I am honoured to welcome a guest post from Maya Hess, the founder of Red T, a non-profit organization dedicated to the protection of translators and interpreters (T&Is) in conflict zones and other adversarial settings. Comprising a team of volunteers, Red T advocates worldwide on behalf of linguists at risk, raises awareness of their plight and promotes their safety. Below is an interview that is reprinted with permission from GALA (Globalization and Localization Association).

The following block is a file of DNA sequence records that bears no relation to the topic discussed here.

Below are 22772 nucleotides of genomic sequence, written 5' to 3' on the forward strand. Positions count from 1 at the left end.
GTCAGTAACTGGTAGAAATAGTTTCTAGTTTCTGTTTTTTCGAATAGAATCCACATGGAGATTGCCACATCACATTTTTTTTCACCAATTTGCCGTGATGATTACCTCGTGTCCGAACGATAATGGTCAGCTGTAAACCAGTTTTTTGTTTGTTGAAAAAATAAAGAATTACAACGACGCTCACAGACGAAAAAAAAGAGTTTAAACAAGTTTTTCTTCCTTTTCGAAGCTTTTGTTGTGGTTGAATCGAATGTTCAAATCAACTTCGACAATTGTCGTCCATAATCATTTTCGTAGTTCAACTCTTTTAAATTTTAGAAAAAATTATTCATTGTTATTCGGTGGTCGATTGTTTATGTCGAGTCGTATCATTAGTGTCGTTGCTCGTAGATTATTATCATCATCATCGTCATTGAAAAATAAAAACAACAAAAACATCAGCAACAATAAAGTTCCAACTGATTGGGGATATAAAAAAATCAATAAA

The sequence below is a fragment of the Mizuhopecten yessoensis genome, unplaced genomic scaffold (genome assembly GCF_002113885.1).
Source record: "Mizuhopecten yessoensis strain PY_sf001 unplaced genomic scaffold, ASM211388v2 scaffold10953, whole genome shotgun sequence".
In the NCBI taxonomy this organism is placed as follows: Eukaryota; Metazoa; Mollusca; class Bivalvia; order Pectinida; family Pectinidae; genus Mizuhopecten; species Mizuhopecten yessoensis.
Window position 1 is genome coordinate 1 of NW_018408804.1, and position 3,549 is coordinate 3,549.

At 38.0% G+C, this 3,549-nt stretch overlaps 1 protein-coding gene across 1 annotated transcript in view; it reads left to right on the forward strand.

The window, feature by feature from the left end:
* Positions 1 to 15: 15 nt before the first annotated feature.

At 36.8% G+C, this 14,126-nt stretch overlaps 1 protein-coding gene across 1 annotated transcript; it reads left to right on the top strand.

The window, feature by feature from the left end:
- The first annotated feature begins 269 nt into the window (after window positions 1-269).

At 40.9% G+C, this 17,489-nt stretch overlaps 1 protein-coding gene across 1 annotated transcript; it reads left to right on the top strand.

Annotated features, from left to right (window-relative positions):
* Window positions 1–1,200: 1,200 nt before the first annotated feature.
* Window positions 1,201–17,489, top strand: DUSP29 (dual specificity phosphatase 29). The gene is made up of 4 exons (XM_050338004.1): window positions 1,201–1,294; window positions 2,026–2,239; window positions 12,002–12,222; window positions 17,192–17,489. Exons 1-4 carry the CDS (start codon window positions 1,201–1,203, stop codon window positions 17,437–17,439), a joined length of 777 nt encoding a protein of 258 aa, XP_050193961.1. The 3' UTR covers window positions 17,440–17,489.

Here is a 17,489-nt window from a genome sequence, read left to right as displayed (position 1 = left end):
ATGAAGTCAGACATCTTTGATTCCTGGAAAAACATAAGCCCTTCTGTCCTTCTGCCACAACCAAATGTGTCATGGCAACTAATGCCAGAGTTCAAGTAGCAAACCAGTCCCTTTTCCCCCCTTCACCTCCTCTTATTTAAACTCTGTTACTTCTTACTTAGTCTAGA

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Every interpreter who has worked on a deposition will be familiar with lawyers using interpretation as a way to bargain. However, I hadn’t thought about this in the context of written translations before.
This guest post, by Dan Harris and first published at China Law Blog, started me thinking about this issue. Dan writes and speaks extensively on Chinese law.
I hope you will have lots of comments, because I think it’s a fascinating subject for discussion. I’ll be writing more about this in a couple of weeks.